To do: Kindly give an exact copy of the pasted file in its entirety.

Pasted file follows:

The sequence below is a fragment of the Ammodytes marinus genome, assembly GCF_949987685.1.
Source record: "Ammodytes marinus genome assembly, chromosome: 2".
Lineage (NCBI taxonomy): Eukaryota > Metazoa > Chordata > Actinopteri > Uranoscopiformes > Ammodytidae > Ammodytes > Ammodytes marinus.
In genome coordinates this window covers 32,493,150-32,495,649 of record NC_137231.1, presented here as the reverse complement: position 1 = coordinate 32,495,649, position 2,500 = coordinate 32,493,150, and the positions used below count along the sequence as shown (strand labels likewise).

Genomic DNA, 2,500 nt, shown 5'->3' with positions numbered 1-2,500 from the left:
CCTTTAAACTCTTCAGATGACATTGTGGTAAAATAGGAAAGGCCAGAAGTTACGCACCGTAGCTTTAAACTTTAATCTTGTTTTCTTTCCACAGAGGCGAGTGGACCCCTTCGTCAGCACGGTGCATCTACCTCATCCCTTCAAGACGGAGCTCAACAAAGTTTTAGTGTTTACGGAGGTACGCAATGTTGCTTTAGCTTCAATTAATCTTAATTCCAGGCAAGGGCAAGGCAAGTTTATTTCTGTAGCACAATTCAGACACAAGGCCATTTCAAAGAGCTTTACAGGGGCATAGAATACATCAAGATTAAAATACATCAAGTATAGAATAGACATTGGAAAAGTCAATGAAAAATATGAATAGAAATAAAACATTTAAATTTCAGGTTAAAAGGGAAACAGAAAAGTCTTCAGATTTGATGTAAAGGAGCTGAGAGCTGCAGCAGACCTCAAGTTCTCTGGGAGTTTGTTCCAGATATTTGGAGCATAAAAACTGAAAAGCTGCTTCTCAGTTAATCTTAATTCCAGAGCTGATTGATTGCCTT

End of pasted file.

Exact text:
The sequence below is a fragment of the Ammodytes marinus genome, assembly GCF_949987685.1.
Source record: "Ammodytes marinus genome assembly, chromosome: 2".
Lineage (NCBI taxonomy): Eukaryota > Metazoa > Chordata > Actinopteri > Uranoscopiformes > Ammodytidae > Ammodytes > Ammodytes marinus.
In genome coordinates this window covers 32,493,150-32,495,649 of record NC_137231.1, presented here as the reverse complement: position 1 = coordinate 32,495,649, position 2,500 = coordinate 32,493,150, and the positions used below count along the sequence as shown (strand labels likewise).

Genomic DNA, 2,500 nt, shown 5'->3' with positions numbered 1-2,500 from the left:
CCTTTAAACTCTTCAGATGACATTGTGGTAAAATAGGAAAGGCCAGAAGTTACGCACCGTAGCTTTAAACTTTAATCTTGTTTTCTTTCCACAGAGGCGAGTGGACCCCTTCGTCAGCACGGTGCATCTACCTCATCCCTTCAAGACGGAGCTCAACAAAGTTTTAGTGTTTACGGAGGTACGCAATGTTGCTTTAGCTTCAATTAATCTTAATTCCAGGCAAGGGCAAGGCAAGTTTATTTCTGTAGCACAATTCAGACACAAGGCCATTTCAAAGAGCTTTACAGGGGCATAGAATACATCAAGATTAAAATACATCAAGTATAGAATAGACATTGGAAAAGTCAATGAAAAATATGAATAGAAATAAAACATTTAAATTTCAGGTTAAAAGGGAAACAGAAAAGTCTTCAGATTTGATGTAAAGGAGCTGAGAGCTGCAGCAGACCTCAAGTTCTCTGGGAGTTTGTTCCAGATATTTGGAGCATAAAAACTGAAAAGCTGCTTCTCAGTTAATCTTAATTCCAGAGCTGATTGATTGCCTT